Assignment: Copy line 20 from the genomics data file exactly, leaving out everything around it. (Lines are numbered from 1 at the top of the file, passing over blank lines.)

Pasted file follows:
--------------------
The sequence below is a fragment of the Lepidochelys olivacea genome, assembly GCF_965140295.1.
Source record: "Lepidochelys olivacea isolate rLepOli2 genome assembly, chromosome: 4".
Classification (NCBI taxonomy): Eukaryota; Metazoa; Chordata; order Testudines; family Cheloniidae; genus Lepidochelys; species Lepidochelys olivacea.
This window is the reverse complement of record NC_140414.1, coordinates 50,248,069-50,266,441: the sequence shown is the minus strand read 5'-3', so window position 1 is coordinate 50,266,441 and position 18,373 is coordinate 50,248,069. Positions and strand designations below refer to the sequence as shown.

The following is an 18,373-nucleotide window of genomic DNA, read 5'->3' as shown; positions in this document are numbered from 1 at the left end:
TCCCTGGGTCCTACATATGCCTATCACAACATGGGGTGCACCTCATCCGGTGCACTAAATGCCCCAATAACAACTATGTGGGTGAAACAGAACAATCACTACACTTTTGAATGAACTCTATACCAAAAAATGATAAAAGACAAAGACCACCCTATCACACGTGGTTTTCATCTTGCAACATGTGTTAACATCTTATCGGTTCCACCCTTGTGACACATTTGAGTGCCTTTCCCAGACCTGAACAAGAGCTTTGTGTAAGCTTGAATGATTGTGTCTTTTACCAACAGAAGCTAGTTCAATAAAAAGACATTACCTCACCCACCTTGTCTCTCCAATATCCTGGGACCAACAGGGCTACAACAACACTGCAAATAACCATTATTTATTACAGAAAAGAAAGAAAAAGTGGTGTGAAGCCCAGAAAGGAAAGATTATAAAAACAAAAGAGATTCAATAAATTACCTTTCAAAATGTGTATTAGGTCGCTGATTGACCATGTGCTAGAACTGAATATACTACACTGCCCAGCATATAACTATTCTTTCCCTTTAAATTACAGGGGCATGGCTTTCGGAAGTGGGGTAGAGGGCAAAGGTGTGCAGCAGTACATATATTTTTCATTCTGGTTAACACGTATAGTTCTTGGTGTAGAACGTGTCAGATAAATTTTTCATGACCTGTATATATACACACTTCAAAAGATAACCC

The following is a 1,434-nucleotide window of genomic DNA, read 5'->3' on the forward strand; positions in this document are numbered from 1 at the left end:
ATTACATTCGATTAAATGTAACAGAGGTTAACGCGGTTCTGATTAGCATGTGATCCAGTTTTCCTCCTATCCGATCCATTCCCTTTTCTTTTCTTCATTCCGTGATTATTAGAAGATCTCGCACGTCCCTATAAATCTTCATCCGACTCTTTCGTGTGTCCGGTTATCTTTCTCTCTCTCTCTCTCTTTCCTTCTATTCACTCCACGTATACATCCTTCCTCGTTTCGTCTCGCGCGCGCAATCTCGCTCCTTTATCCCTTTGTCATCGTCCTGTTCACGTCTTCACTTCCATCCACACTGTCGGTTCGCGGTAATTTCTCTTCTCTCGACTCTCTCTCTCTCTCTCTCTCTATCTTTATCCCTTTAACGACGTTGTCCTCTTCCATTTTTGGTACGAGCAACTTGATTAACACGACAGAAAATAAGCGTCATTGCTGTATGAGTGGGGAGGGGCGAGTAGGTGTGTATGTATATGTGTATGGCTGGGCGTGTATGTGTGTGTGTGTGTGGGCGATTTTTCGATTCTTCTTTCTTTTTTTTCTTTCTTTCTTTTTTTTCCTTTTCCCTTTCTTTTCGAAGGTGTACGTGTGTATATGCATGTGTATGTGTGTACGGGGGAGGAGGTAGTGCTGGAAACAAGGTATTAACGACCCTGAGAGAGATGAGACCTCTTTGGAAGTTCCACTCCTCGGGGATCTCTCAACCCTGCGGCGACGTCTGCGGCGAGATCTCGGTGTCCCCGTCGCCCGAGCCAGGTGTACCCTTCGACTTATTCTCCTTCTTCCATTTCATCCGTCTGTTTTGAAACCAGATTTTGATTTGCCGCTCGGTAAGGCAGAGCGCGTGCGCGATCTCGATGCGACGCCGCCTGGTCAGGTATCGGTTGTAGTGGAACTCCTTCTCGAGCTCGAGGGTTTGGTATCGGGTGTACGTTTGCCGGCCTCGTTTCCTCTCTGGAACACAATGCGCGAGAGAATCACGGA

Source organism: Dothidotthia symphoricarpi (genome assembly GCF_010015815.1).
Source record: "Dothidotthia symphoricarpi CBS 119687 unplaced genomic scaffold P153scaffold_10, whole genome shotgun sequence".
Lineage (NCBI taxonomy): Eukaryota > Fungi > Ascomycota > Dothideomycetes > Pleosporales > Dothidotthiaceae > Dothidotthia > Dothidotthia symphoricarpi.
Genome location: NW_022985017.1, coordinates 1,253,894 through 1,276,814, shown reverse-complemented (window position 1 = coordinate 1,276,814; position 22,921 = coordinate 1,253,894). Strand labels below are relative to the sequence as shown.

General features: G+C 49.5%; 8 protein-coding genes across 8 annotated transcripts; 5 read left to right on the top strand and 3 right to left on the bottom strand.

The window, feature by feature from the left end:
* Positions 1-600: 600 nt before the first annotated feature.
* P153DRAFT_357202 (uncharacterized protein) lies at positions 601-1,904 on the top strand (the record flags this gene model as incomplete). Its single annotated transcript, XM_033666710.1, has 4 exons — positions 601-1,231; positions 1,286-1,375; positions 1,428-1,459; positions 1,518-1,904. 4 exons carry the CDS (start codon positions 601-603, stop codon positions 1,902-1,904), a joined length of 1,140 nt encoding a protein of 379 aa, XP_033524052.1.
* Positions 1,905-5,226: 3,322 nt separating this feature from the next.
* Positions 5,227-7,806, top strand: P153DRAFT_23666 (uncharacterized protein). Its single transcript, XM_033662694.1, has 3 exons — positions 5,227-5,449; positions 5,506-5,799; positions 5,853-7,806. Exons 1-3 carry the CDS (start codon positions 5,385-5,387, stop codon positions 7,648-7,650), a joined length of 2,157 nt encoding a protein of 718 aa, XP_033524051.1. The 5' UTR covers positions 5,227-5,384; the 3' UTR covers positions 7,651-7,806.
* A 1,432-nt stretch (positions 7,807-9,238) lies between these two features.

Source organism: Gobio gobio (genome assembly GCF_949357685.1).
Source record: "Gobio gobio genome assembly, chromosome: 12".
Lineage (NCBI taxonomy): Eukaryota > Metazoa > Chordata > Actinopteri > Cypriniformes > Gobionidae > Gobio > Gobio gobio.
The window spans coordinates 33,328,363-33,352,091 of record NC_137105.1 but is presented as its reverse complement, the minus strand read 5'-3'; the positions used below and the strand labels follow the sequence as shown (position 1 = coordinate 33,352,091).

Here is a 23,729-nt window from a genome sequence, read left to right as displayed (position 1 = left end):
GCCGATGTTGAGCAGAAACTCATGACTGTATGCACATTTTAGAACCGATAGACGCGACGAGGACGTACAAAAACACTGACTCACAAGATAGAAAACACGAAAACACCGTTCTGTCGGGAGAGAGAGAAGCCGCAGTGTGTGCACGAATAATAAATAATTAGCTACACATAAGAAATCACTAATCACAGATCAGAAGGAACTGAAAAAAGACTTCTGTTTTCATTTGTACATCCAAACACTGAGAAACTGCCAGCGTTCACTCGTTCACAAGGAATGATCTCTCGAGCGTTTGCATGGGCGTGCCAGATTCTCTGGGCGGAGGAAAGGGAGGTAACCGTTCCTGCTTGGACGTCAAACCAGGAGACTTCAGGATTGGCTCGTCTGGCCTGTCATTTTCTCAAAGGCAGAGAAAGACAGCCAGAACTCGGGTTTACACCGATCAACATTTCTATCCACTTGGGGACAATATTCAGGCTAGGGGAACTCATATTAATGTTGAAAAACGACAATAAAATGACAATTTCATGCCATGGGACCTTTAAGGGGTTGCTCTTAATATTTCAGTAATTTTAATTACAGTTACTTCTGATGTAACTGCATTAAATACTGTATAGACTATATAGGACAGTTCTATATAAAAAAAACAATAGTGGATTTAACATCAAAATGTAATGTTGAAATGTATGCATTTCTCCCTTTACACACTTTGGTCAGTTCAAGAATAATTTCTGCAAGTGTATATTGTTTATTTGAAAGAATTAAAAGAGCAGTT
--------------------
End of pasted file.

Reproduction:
Source organism: Gobio gobio (genome assembly GCF_949357685.1).